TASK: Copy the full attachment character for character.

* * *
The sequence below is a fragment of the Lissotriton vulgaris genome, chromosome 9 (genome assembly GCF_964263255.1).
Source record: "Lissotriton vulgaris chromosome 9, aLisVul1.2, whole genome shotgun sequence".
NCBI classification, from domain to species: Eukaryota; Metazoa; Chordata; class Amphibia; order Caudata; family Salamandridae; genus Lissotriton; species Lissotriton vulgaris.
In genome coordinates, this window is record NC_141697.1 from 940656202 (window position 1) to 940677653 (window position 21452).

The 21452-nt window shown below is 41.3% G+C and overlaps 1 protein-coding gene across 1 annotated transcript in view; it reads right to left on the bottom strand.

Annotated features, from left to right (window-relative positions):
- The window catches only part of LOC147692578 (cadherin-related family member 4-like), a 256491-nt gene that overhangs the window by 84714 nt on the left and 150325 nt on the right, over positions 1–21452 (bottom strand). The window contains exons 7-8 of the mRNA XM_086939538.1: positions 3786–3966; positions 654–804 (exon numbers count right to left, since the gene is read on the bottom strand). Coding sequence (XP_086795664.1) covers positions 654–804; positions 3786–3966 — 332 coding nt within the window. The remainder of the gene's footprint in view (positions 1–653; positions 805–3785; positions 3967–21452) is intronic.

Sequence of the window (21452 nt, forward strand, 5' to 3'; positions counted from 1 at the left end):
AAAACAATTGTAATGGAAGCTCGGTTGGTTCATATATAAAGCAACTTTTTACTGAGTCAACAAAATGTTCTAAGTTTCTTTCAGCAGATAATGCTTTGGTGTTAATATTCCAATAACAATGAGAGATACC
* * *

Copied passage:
The sequence below is a fragment of the Lissotriton vulgaris genome, chromosome 9 (genome assembly GCF_964263255.1).
Source record: "Lissotriton vulgaris chromosome 9, aLisVul1.2, whole genome shotgun sequence".
NCBI classification, from domain to species: Eukaryota; Metazoa; Chordata; class Amphibia; order Caudata; family Salamandridae; genus Lissotriton; species Lissotriton vulgaris.
In genome coordinates, this window is record NC_141697.1 from 940656202 (window position 1) to 940677653 (window position 21452).

The 21452-nt window shown below is 41.3% G+C and overlaps 1 protein-coding gene across 1 annotated transcript in view; it reads right to left on the bottom strand.

Annotated features, from left to right (window-relative positions):
- The window catches only part of LOC147692578 (cadherin-related family member 4-like), a 256491-nt gene that overhangs the window by 84714 nt on the left and 150325 nt on the right, over positions 1–21452 (bottom strand). The window contains exons 7-8 of the mRNA XM_086939538.1: positions 3786–3966; positions 654–804 (exon numbers count right to left, since the gene is read on the bottom strand). Coding sequence (XP_086795664.1) covers positions 654–804; positions 3786–3966 — 332 coding nt within the window. The remainder of the gene's footprint in view (positions 1–653; positions 805–3785; positions 3967–21452) is intronic.

Sequence of the window (21452 nt, forward strand, 5' to 3'; positions counted from 1 at the left end):
AAAACAATTGTAATGGAAGCTCGGTTGGTTCATATATAAAGCAACTTTTTACTGAGTCAACAAAATGTTCTAAGTTTCTTTCAGCAGATAATGCTTTGGTGTTAATATTCCAATAACAATGAGAGATACC